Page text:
In a written agreement, the Defendant engaged the Claimant to distribute the Defendant’s products (children’s lunchboxes and similar items) for a three year term. After around one year the Defendant purported to terminate the agreement on the basis that it was commercially convenient for it to do so. There had not been any alleged default on the part of the Claimant. The Defendant then dealt directly with the Claimant’s customers which included Tesco and Sainsbury’s. The Claimant alleged that the Defendant had wrongly repudiated the contract. The Defendant alleged that the Claimant had affirmed the contract after the Defendant’s purported termination and that it was the Claimant that had subsequently repudiated the contract.
The Claimant brought proceedings in England and obtained permission to serve these proceedings on the Defendant in Australia. The Defendant applied for a declaration under Civil Procedure Rule 11(1) that the Court did not have jurisdiction to hear the Claimant’s claim. The Claimant argued that it should be permitted to continue proceedings in England due to the strength of the merits of its claim.
The Court cited the case of Donohue v Armco Inc  as the correct starting point which provides that where “contracting parties agree to give a particular court exclusive jurisdiction to rule on claims between those parties, and a claim falling within the scope of the Agreement is made in proceedings in a forum other than that which the parties have agreed, the English Court will ordinarily exercise its discretion to secure compliance with the contractual bargain, unless the party suing in the non-contractual forum can show strong reasons for suing in that forum”. The approach therefore is that the Court will endeavour to make contracting parties abide by their contracts.
The Court, citing Antec International Limited v Biosafety USA Inc , stated that ‘strong reasons’ do not include factors of convenience that were foreseeable at the time the contract was entered into. In essence, the party seeking to invoke the jurisdiction of the English Court in the face of an exclusive jurisdiction clause, which provides for disputes to be determined in a foreign court, must point to a factor which could not have been foreseen when the contract was made. This was not such a case.
A further consideration for the Court was whether it would be in the interests of justice to not give effect to an exclusive jurisdiction clause, which was an argument propounded by the Claimant on the basis that the merits of its claim were so strong. The Court did not agree with the Claimant and stated that this was an incorrect reading of the expression. The expression ‘interests of justice’ was instead designed to deal with those rare cases where, although there is an exclusive jurisdiction clause, the courts to which such a jurisdiction has been given may not afford a fair trial, or may, in some other way, be potentially unreliable or unjust.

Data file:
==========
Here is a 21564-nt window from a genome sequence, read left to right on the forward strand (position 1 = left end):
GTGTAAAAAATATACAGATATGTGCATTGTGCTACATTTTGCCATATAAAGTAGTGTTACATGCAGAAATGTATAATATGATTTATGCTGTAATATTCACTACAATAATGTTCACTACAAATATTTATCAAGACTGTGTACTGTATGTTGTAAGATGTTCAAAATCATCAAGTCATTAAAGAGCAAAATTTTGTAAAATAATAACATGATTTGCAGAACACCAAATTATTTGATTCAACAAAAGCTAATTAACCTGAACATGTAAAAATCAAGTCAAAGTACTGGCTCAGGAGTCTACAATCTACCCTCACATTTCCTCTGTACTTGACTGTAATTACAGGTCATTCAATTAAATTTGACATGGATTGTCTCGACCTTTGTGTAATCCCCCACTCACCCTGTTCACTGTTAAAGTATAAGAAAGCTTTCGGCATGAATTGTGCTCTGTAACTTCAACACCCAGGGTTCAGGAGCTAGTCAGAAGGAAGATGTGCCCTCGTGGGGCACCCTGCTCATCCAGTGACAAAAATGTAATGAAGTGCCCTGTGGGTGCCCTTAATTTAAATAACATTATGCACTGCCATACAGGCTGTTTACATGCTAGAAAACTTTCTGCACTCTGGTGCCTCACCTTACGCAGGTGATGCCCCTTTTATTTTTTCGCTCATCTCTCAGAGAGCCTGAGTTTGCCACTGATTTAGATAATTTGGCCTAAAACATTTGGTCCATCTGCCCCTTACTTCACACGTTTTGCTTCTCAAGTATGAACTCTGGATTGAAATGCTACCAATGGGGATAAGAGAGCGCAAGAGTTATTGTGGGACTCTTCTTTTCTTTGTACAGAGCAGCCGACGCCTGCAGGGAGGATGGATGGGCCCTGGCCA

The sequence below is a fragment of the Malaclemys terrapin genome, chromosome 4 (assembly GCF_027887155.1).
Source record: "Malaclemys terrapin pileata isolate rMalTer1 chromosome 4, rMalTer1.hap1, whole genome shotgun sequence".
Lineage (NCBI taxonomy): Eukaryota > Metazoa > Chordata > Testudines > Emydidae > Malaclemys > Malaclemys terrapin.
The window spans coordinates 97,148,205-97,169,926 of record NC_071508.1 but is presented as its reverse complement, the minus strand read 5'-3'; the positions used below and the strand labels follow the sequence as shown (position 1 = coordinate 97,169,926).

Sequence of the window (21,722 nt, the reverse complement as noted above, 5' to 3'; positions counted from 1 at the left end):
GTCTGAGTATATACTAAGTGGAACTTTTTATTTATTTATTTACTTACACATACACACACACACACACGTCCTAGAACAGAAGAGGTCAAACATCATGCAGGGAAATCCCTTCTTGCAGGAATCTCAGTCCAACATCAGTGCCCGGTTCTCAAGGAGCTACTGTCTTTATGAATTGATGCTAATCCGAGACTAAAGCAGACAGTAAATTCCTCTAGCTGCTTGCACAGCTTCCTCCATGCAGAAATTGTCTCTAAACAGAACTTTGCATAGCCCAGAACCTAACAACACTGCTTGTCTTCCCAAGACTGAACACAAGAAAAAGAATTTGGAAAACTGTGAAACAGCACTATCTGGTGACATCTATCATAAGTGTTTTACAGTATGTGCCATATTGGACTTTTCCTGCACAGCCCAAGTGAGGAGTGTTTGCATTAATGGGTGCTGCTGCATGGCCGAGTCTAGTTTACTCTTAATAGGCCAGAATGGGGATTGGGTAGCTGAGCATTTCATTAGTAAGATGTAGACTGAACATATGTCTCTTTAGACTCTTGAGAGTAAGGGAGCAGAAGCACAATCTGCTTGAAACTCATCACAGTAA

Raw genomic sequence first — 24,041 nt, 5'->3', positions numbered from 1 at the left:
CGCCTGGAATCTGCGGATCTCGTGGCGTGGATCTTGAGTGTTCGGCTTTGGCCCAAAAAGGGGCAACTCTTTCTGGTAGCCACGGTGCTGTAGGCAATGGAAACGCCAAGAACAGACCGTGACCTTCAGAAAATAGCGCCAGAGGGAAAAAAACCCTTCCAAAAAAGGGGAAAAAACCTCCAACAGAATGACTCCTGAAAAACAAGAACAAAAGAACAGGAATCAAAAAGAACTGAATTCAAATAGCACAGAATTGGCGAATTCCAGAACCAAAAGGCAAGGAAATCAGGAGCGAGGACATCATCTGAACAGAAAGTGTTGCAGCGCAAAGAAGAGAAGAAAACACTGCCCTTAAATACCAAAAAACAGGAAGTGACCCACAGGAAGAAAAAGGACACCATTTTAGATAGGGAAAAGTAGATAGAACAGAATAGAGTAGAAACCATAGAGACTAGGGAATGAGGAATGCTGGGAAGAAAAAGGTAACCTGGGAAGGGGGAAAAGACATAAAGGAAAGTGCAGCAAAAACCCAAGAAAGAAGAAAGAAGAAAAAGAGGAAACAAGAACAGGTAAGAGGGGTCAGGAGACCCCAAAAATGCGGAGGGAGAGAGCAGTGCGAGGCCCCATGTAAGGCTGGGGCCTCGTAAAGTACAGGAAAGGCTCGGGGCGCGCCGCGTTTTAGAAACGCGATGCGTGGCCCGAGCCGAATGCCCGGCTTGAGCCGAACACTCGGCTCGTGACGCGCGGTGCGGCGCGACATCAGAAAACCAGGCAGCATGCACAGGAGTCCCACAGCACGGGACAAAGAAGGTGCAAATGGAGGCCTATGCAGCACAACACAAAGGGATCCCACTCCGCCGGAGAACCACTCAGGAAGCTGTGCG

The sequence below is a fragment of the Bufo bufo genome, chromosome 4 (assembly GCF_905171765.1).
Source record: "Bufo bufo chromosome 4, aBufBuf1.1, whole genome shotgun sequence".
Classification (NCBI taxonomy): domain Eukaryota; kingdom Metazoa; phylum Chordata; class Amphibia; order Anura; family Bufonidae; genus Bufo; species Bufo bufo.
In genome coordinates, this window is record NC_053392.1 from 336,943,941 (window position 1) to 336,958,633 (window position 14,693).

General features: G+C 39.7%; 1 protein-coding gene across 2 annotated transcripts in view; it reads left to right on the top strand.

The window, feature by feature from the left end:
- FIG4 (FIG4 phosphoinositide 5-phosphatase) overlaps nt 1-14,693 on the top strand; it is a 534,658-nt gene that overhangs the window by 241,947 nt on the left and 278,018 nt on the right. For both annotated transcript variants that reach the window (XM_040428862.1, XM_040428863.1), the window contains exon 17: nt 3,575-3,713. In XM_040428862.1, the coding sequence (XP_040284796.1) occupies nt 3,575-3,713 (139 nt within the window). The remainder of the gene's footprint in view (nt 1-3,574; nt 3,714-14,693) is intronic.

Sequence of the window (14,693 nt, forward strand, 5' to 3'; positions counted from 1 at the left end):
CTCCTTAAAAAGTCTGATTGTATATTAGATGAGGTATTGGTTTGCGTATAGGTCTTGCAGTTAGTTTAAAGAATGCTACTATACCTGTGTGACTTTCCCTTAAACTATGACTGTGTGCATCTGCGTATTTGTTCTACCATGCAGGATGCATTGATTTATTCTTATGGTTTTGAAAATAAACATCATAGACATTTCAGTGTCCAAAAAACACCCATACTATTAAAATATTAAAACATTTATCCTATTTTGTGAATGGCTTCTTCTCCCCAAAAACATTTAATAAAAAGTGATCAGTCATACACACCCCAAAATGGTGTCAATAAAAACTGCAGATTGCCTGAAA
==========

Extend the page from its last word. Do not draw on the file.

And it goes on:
The Court concluded that even if the Claimant were likely to win on liability at trial, the issue still remained as to where the trial should take place. There was no basis in law for concluding that a strong case should be heard in England, whilst a more arguable case should be heard in Australia. On balance there was no real advantage, either way, in the litigation being heard in London or in Australia. As such the parties had agreed that disputes would be heard in Australia and there were no strong reasons to justify a different conclusion.
It is therefore clear that parties should expect to be bound by agreed contractual terms and that, barring strong reasons to the contrary of the type described above, a forum specified in an exclusive jurisdiction clause will not be upset by English courts. It is of great importance that jurisdiction clauses are properly considered at the outset as pursuing litigation in a foreign jurisdiction may prove a costly and demanding endeavour.